The most commonly asked questions, answered
Exclusions and restrictions
- Common questions
- Travel insurance for cosmetic surgery
- Travel insurance for those with a disability
- Travel insurance and the EHIC card
- Travel insurance for medical tourism
- Travel insurance for existing problems
- Travel insurance for other specialist needs
- Buying travel insurance from a travel agent
- Travel contingency
- Why do you need travel insurance?
- Travel insurance for older people
- Travel insurance for expatriates
- What should the policy cover?
Travel insurance : Exclusions and restrictions
The list of exclusions, limitations and restrictions on some worldwide travel insurance policies are very short, while on others they can go on for several pages. The better policies are very clear as to what is or what is not covered. Others are vague, so insurers have to interpret, usually to their advantage, what is or is not covered.
The age-old rule of 'you get what you pay for' applies: cheaper policies may have more restrictions and an insurer with a reputation for avoiding or reducing claims. But price is not a fair guide to this as some cheap policies are good while other expensive ones are poor on cover and service. It is worth checking how long the provider/insurer has been in the travel insurance business.
Why must pre-existing medical conditions be declared?
You must tell the insurer about these, because if you claim on the policy, insurers will ask your GP for your medical records, and if you have failed to declare a relevant condition your claim will probably be rejected. This could be an expensive mistake: an air ambulance alone can cost £15,000 from Spain and £35,000 from the USA.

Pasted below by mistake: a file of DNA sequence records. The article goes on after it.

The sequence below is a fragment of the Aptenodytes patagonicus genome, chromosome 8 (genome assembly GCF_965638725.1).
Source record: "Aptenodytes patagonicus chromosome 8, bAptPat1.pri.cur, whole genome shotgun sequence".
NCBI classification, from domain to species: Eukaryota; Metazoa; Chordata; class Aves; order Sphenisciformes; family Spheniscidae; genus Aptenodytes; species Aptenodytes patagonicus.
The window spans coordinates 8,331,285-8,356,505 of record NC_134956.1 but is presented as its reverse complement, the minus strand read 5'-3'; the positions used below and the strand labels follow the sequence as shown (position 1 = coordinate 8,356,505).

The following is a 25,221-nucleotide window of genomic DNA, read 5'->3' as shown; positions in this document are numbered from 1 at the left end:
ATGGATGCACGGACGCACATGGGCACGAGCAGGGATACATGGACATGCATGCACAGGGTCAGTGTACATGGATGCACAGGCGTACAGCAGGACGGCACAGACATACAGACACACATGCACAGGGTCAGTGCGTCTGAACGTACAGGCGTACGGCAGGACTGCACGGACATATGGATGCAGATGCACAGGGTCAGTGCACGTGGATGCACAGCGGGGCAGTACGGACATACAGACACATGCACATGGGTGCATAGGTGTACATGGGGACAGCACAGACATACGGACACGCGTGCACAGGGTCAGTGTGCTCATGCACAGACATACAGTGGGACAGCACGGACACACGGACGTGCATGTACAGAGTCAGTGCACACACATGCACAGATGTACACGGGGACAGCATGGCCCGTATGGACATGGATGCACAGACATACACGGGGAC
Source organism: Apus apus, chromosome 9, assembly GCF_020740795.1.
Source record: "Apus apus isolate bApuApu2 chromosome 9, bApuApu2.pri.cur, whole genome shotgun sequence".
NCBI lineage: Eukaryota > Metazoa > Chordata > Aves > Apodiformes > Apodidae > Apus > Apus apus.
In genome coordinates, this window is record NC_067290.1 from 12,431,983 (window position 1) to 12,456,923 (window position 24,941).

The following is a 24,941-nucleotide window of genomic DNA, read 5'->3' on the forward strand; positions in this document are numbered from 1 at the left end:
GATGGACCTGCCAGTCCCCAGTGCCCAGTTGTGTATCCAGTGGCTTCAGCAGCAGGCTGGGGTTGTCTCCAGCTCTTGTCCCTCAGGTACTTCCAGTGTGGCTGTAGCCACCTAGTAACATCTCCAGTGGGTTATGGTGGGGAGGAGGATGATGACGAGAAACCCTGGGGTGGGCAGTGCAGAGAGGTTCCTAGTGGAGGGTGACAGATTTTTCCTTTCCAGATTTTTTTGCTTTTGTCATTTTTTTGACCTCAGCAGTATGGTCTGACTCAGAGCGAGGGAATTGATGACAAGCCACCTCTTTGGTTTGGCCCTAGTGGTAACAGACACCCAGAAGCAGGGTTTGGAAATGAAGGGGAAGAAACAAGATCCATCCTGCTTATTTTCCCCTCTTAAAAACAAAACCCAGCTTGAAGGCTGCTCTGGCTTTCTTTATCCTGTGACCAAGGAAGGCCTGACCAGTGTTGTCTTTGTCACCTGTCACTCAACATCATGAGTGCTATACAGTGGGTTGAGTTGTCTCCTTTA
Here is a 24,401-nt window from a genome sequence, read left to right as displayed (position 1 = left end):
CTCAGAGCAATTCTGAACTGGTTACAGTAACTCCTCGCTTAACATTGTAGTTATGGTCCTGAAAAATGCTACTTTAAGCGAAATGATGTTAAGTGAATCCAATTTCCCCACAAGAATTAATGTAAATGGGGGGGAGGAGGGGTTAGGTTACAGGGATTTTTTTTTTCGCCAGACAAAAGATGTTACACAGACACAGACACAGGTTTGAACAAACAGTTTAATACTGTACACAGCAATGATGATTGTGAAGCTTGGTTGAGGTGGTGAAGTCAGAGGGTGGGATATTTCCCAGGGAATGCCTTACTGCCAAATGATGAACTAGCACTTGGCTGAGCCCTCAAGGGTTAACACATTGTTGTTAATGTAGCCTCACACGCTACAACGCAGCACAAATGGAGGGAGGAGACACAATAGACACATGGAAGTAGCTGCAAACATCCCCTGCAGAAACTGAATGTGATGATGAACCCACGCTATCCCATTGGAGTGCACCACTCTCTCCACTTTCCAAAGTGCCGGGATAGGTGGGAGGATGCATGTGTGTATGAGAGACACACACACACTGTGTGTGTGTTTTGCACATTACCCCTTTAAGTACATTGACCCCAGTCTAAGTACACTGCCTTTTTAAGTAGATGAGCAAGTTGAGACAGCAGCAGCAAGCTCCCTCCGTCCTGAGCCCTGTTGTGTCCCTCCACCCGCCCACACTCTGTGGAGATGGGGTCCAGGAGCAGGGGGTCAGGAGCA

While some insurers will exclude treatment for pre-existing conditions, many conditions, such as diabetes or asthma, are acceptable to insurers if you tell them in advance. You must tell your insurer if your medical condition changes after buying the policy.
There are companies which will offer will offer specialist cover to people with illnesses, even including cancer and HIV.
It is vital to disclose fully any information about existing or pre-existing conditions. Even if you had a problem a long time ago, you still need to disclose it. If you don’t the insurance company can rightly claim it was misinformed and may not pay out. If you have an annual or multi-trip policy, you need to provide an updated confirmation certificate from your GP each time you travel.
If you have a terminal illness or are unfit to travel, then travel insurance companies will not cover you. If you are travelling against the advice of a doctor, insurers will not pay any claims.
There are worldwide travel insurance specialists who can arrange insurance for those with pre-existing conditions.